Our feline friends hide disease and injury incredibly well, so cat parents should be aware of subtle signs of illness. As a cat parent, you need to pay attention to your cat’s circadian rhythms, energy levels, eating and drinking interest, and urination and defecation habits.
When it comes to defecation, consistency, color, and frequency are factors that you should pay close attention to—even if it feels slightly awkward to bring up, your veterinarian wants to hear about your pet’s poop!
And if your cat has diarrhea, you should definitely take notice. Here’s what you need to know about diarrhea in cats.
Is Cat Diarrhea Normal or Serious?
Diarrhea in cats is a common symptom of many diseases, and it is never normal. The causes range from harmless to deadly.
Kittens, senior cats, cats with chronic disease, and pregnant cats are all at increased risk of death-related to complications from untreated diarrhea.
If diarrhea is not self-resolving within a 24-hour period, especially in these populations, you should seek out veterinary care.
Stool consistency suggests the degree of severity to your veterinarian. Liquid diarrhea is concerning because it dehydrates and malnourishes an animal quickly. Soft, formed stool is generally less severe but should still be assessed by a veterinarian.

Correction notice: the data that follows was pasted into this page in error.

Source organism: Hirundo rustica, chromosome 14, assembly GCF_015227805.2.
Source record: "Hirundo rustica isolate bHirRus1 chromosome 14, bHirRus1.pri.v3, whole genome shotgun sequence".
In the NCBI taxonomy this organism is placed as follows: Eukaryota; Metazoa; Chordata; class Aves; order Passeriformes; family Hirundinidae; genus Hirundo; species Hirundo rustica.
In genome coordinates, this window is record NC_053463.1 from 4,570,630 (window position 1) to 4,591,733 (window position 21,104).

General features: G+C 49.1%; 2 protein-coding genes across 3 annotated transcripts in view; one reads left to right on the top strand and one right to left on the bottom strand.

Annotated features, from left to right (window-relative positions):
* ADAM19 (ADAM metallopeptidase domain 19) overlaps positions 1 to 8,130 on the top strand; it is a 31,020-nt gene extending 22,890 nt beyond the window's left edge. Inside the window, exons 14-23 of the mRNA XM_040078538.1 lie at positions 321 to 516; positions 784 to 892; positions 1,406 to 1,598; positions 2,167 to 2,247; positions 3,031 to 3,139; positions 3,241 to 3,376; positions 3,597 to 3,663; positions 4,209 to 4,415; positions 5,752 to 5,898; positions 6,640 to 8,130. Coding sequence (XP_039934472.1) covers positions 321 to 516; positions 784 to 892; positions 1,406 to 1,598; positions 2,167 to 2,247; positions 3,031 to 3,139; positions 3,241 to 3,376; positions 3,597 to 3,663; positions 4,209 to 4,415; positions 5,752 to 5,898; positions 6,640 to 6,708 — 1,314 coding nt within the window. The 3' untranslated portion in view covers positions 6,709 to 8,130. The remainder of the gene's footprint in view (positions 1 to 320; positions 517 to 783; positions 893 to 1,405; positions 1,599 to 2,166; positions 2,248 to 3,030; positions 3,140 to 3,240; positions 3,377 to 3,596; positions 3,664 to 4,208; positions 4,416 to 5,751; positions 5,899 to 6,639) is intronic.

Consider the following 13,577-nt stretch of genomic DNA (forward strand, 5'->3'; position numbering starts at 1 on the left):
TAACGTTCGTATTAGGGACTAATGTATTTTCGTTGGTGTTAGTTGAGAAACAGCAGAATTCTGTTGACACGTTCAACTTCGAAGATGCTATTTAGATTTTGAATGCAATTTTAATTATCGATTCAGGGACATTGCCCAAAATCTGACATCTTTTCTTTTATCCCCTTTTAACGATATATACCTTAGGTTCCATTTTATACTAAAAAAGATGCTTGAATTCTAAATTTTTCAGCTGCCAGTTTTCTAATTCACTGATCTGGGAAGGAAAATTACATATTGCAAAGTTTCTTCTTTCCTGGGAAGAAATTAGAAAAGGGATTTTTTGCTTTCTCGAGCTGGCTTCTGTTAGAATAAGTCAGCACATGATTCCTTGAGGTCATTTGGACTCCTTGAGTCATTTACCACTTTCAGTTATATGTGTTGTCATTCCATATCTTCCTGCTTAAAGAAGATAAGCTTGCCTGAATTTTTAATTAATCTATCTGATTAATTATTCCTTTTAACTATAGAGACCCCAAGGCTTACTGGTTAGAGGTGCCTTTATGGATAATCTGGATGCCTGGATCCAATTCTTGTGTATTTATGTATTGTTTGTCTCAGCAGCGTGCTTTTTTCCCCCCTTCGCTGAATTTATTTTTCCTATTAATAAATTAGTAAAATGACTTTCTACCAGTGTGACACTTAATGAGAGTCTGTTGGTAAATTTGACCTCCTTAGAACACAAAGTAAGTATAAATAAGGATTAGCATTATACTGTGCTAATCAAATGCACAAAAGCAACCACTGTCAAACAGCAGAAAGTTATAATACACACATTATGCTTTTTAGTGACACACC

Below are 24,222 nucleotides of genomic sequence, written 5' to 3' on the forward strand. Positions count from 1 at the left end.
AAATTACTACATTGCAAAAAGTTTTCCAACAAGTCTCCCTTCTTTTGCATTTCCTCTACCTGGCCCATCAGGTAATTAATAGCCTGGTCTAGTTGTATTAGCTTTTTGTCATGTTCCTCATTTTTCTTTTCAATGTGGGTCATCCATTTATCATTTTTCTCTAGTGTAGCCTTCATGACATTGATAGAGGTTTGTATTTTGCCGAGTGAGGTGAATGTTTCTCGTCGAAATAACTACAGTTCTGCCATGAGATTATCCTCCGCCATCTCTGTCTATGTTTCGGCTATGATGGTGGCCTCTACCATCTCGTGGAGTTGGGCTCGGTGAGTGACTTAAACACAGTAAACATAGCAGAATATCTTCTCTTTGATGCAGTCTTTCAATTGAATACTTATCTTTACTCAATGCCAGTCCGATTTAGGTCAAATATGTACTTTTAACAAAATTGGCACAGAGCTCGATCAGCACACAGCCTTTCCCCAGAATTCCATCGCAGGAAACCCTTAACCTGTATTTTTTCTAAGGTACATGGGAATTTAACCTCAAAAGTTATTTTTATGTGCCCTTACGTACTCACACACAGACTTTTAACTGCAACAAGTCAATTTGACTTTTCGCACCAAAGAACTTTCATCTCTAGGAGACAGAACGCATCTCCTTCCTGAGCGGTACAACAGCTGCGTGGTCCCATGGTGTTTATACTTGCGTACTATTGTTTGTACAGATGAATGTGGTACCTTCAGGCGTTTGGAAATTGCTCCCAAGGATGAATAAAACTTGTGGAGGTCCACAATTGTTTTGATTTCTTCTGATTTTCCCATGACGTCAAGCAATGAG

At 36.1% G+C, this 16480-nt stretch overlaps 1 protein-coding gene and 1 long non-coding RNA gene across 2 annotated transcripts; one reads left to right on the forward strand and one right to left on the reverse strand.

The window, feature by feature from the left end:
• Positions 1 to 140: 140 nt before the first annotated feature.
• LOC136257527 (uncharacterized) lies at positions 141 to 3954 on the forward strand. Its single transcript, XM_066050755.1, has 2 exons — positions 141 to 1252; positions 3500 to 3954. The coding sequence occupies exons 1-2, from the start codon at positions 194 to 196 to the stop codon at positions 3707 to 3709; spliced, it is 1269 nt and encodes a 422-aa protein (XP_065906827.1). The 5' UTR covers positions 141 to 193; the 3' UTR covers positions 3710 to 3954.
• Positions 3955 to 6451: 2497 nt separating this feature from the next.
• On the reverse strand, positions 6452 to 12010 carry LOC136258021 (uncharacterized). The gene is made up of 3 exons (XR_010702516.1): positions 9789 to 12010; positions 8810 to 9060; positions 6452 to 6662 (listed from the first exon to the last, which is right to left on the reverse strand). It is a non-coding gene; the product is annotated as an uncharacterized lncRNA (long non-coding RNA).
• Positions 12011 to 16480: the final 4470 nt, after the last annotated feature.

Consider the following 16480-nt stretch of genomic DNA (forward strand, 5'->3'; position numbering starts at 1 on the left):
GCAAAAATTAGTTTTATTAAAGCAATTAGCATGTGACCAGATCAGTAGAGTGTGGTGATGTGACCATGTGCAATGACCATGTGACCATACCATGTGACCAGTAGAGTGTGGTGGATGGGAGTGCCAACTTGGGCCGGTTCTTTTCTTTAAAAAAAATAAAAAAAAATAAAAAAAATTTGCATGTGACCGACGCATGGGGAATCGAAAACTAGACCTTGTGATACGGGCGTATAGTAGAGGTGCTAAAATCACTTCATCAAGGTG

What Causes Diarrhea in Cats?
Cat diarrhea can be acute or chronic, and there are different sets of possible causes for each.
Acute means that the diarrhea just happened suddenly or doesn’t go on for long period of time. Chronic diarrhea is characterized as lasting for two to three weeks or longer.
Acute Diarrhea in Cats
There are six main categories when it comes to the cause of acute diarrhea in cats:
Infectious (parasitic, protozoal, bacterial, fungal, or viral)
Inflammatory (such as food allergies)
Metabolic or endocrine (such as diabetes or hyperthyroidism)
Treats or sudden diet changes can also cause diarrhea in cats. It is important to make sure that the products that you feed to your cat are carefully inspected and introduced slowly.
Treats or new foods (canned or dry) can cause diarrhea if they are contaminated, are suddenly introduced, contain ingredients that are toxic to cats, or contain ingredients that cats are allergic to.